Primary Sources for the Primary Grades: “Don’t Cry Because It’s Over, Smile Because It Happened.”

This post is by Teresa St. Angelo, the 2016-2017 Library of Congress Teacher in Residence.

The farewell of the cow, rabbit, and kangaroo

At a combination “Farewell – Good Luck as Teacher in Residence” party last year, my kindergarten students analyzed “The farewell of the cow, rabbit, and kangaroo.”

First I asked them, “What do you see?” and they excitedly responded: “A cow.”  “A king.”  “Rocks.”

Then I asked, “Do you know what is happening in the image?” The room fell silent. The boys and girls knew. I said, with a quivering voice, “The king and queen are waving goodbye to the cow, the rabbit, and the kangaroo. Now it is time for me to say goodbye.”

I left New Jersey with good wishes, lots of hugs, and a few tears. When I got to Washington, DC, I was welcomed by the Educational Outreach staff of the Library of Congress with a mutual eagerness to collaborate and a personal hope that my contributions could affect educators.

Teresa St. Angelo, 2016-2017 Library of Congress Teacher in Residence

My first day was filled with discussions about history and looking at primary sources related to WWI, and I was filled with an overwhelming desire to share all I was learning. I could not keep all these resources to myself, but how was I going to get this information and these incredible primary sources to teachers?

I soon discovered how: blog posts, Twitter, an online conference, face to face workshops, educational publications, the Teachers Page, the Teaching with Primary Sources (TPS) Consortium, and conferences that I contributed to along with the staff of the Educational Outreach department that I had the incredible opportunity to be a part of this past year.

My time as Library of Congress Teacher in Residence has not only been filled with discovering different ways to inspire and reach teachers but also with many memorable experiences.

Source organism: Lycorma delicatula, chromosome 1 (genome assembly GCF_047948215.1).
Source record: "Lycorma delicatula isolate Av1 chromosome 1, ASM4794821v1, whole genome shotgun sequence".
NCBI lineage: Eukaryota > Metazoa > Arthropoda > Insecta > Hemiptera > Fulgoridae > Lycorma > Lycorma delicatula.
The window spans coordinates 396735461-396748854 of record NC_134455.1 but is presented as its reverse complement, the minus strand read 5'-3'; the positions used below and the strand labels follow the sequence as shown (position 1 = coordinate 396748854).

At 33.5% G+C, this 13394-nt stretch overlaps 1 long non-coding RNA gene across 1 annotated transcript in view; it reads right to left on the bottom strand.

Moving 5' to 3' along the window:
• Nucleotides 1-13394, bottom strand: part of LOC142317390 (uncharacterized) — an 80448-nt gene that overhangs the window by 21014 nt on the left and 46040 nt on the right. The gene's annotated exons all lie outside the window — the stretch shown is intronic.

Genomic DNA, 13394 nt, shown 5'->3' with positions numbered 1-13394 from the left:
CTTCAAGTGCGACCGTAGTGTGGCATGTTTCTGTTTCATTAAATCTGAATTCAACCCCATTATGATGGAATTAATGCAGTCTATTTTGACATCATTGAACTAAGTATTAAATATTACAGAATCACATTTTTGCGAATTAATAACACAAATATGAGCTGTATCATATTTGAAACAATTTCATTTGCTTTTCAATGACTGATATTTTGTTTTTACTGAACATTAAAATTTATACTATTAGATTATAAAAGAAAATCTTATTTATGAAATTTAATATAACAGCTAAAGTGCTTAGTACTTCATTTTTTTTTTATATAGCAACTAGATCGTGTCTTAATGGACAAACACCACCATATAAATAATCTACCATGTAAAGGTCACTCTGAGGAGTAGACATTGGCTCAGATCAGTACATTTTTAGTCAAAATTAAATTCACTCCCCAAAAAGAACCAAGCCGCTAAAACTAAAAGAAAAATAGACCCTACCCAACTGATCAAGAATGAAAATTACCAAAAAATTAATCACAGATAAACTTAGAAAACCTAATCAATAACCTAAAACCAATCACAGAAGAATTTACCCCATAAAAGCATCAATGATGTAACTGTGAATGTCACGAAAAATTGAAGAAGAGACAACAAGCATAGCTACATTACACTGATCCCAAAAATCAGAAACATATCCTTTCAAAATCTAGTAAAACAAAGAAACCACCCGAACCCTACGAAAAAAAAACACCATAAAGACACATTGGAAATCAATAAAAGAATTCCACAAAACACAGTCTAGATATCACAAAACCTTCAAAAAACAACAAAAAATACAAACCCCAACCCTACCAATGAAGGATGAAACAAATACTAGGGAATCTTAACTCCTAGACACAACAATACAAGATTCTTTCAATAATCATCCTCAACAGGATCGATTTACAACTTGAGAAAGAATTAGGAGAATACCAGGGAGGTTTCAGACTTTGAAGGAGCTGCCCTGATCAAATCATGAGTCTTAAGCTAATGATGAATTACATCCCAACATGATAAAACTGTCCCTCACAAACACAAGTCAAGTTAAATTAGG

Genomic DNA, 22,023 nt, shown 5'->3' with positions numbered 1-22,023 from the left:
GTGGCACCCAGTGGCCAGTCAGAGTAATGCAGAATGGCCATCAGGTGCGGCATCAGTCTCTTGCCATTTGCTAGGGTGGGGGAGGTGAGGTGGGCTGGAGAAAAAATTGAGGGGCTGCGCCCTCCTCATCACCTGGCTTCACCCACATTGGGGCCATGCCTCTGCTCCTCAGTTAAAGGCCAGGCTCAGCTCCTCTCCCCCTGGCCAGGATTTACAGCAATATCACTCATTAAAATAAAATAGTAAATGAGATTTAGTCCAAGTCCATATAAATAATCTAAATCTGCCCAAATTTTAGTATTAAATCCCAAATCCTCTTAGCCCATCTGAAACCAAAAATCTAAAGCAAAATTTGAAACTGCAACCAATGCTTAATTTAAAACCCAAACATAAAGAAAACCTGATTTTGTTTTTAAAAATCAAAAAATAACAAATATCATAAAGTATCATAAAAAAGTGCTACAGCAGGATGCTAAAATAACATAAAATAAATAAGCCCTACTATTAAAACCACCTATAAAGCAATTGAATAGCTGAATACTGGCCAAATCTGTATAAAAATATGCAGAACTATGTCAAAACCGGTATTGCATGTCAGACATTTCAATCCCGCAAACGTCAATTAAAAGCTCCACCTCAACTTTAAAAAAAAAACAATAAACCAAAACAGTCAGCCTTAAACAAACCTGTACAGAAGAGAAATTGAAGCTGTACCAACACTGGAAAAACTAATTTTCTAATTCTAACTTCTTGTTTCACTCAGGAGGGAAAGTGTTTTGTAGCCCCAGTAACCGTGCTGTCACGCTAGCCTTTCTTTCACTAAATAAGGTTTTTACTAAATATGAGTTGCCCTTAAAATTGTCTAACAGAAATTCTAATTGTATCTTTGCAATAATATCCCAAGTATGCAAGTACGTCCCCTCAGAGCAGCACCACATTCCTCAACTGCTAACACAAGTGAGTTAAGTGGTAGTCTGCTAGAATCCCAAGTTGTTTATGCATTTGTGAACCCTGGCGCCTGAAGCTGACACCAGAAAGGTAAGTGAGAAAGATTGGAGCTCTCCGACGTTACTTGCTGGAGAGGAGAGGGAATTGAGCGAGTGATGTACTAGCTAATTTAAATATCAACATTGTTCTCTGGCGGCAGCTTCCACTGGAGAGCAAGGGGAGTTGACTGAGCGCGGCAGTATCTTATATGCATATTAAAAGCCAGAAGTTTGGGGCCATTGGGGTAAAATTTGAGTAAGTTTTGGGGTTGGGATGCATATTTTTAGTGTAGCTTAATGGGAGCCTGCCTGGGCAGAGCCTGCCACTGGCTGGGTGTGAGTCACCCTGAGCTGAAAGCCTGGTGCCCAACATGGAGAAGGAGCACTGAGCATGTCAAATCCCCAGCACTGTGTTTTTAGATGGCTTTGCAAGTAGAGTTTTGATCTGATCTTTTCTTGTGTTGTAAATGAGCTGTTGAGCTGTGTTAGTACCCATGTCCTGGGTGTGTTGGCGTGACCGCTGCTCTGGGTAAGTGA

Top of the list was when I saw history in the making when Dr. Carla Hayden was sworn in as the first African American and first woman Librarian of Congress.  Next was having the honor of interviewing Dr. Hayden for a teacher’s blog post and having her very first words to me be, “How can we help teachers?”

I will never forget trips to the Library’s reading rooms and local museums in order to develop resources for educators. Or my time spent working with the Young Readers Center staff to assist in developing and presenting for school programs, author’s visits, story times, special themed days, and a beloved puppet show.

Not a day has gone by during my time as Teacher in Residence that I have not been in awe of the splendor of the Library, the treasures housed here, the research opportunities, the visitors that come from around the world, or the wisdom and professionalism of the staff. Yet this remarkable time must end for this teacher and the torch passed to a fellow educator seeking the knowledge, wisdom, and riches the Library has to offer educators.

My year is ending but my learning and inspiring others will continue. I am moving forward with the words from Dr. Seuss, “Don’t cry because it’s over, smile because it happened.”

Watch: “Loving Vs. Virginia” Virtual Program, Wednesday, May 3, 10:30 AM EDT

The Library of Congress invites you and your students to join a virtual program on a famous legal case that cleared the way for interracial marriage in the United States.

At this year’s Jonah S. Eskin Memorial Program, Patricia Hruby Powell will speak about her new young people’s book, “Loving vs. Virginia.” Hruby Powell’s book features illustrations by Shadra Strickland.

Explore Library of Congress Professional Development Videos

Now we have a way for teachers to bring Library of Congress professional development programming into their homes and classrooms whenever they want it. The Library’s education staff has been building a collection of short videos to help teachers enhance their professional learning. The 40 videos focus on building awareness of the Library’s various collections as well as on the effective use of these primary source materials.